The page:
a couple of serious curators
Every year we ask the artists in our exhibit to give us a list of questions to answer. This year we have 20, so today and tomorrow, we will answer your questions.
1. If you couldn't do art, what would you do to feed your soul and fulfill yourself?
Leslie -I’m a gardener and a cook, and I find these creative outlets very “artful”. I can’t tell you how many things I have puzzled out while digging in the dirt!
Jamie - I love to read, research genealogy and tell the story of our family history in scrapbooks, work in the garden and cook.
2. How did you find your way into quilting/fiber art?
Leslie- Although my paternal grandmother was a seamstress and quilt maker, I did not learn from her. Rather, I was exposed to the love of quilt making through a nurse-colleague during my years as an inpatient obstetrical nurse.
Jamie - I learned how to sew at a young age from my grandmother, which led me to make my first quilt in 1981.
3. What has been your most memorable "aha!" moment in your art?
Leslie- Now, this is a tough question. I’ve had a lot of “aha moments” in my studio, as I believe we all do. If I have to choose one scenario it would have to be when I realized that creating unique cloth with personal imagery provided another “layer” of meaning to my work.
Jamie - this year actually, after losing both of my parents so close together and I was literally shut down, for obvious reasons. I got my mojo back when making my entry for the Alliance for American Quilts contest “home is where your story begins.”
4. How do you physically design your "mock-up" for the exhibit???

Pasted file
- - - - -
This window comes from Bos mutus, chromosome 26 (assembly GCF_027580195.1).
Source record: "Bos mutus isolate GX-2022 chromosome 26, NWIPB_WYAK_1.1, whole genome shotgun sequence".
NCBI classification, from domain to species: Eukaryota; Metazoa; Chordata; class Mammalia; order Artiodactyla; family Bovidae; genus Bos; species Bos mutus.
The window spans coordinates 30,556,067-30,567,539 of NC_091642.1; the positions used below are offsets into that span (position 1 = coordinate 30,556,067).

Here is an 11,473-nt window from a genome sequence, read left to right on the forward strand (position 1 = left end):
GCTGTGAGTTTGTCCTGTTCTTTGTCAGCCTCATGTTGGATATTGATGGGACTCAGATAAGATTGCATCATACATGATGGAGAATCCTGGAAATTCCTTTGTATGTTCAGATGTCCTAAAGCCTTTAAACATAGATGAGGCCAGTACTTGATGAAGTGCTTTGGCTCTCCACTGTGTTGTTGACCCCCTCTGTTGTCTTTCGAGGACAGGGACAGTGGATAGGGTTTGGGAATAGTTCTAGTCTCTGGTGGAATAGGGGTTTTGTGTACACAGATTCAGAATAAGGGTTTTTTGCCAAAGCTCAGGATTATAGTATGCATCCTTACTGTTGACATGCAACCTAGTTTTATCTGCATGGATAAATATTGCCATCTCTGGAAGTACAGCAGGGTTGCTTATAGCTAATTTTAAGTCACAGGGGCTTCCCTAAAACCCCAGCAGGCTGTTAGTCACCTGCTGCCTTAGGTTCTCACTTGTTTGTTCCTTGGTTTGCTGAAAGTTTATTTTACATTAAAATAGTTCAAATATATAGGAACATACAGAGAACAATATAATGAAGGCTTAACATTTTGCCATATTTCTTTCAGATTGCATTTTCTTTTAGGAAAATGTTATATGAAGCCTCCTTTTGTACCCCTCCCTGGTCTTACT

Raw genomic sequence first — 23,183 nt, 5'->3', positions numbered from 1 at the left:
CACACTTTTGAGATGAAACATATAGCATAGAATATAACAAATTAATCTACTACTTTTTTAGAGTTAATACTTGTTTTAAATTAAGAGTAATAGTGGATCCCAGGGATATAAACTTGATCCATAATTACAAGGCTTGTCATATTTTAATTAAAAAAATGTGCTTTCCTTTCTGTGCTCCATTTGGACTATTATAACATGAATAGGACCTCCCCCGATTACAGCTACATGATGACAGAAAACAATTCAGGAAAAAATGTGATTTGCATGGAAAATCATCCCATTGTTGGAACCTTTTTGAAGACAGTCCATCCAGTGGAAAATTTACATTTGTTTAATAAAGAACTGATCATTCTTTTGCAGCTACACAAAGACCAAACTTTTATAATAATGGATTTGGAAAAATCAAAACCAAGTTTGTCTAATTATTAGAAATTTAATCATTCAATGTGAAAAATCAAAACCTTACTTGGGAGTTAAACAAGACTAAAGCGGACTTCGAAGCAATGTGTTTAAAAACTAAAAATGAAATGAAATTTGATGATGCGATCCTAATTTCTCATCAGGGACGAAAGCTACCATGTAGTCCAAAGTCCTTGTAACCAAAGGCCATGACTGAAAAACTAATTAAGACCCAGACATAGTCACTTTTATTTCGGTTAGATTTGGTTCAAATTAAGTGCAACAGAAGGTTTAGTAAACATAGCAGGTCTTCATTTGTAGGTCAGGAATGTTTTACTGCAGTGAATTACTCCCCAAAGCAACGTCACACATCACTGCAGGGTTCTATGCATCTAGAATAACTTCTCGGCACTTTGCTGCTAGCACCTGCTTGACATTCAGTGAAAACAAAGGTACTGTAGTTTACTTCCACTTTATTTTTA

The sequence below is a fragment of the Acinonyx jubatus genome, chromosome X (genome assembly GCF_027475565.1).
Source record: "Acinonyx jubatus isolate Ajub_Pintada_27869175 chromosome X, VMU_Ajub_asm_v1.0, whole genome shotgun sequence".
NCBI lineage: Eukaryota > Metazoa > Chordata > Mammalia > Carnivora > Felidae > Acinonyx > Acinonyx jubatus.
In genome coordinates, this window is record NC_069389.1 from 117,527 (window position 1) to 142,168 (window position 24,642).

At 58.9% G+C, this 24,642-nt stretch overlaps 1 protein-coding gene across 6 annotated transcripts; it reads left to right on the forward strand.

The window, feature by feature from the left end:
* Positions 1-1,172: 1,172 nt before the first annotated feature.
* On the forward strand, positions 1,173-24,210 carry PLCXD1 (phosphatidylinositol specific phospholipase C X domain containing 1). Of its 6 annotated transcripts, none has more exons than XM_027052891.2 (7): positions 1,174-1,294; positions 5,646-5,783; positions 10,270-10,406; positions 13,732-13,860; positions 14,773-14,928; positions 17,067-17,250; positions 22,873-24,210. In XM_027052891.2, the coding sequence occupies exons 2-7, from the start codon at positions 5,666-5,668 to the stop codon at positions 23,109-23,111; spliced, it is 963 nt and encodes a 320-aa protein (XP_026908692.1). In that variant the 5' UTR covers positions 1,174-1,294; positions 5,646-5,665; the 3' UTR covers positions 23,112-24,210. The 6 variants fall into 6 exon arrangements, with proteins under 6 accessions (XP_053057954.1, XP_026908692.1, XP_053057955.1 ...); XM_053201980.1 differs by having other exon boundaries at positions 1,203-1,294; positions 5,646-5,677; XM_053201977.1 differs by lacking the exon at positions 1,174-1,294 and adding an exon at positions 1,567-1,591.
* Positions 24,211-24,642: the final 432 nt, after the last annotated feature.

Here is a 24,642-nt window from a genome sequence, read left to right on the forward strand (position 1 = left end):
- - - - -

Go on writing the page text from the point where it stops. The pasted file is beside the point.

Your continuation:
Leslie- Jamie is the guru of mock-ups. I bow to her! It begins with a configuration, provided by the venue. I use small photos of each quilt to arrange them on a grid. I ask myself these questions; what quilt do I want the viewer to see if coming from this direction - those pieces are all put into play from every vantage point, and then I go about placing the pieces that enhance one another throughout the exhibit. It’s really a dance of puzzle pieces. I enjoy it immensely.
5. Do you Skype or I Chat often, being the dynamic duo that you are??
Leslie- Oddly, we don’t Skype very much, but we have very frequent email exchanges and phone conversations. We have a long-running email exchange that we call, “Coffee Break”, which, coincidentally, is the theme of my curator’s quilt for the “Rituals” exhibition this year!
Jamie - We email mostly and talk on the phone. Our e-mails always have “coffee break” or something similar in the subject, so we know to get a cup of coffee or tea, and sit down to read. The simple joys in life are the best!
6. Do you realize how grateful we are, as artists, for your efforts to propel us to stardom in the art quilt world??
Leslie/Jamie -Do YOU realize how grateful WE are, as curators of this exhibition, that you have carved out the creative time and energy to put forth your amazing work? Seriously, it is our profound honor that you allow us to present your work.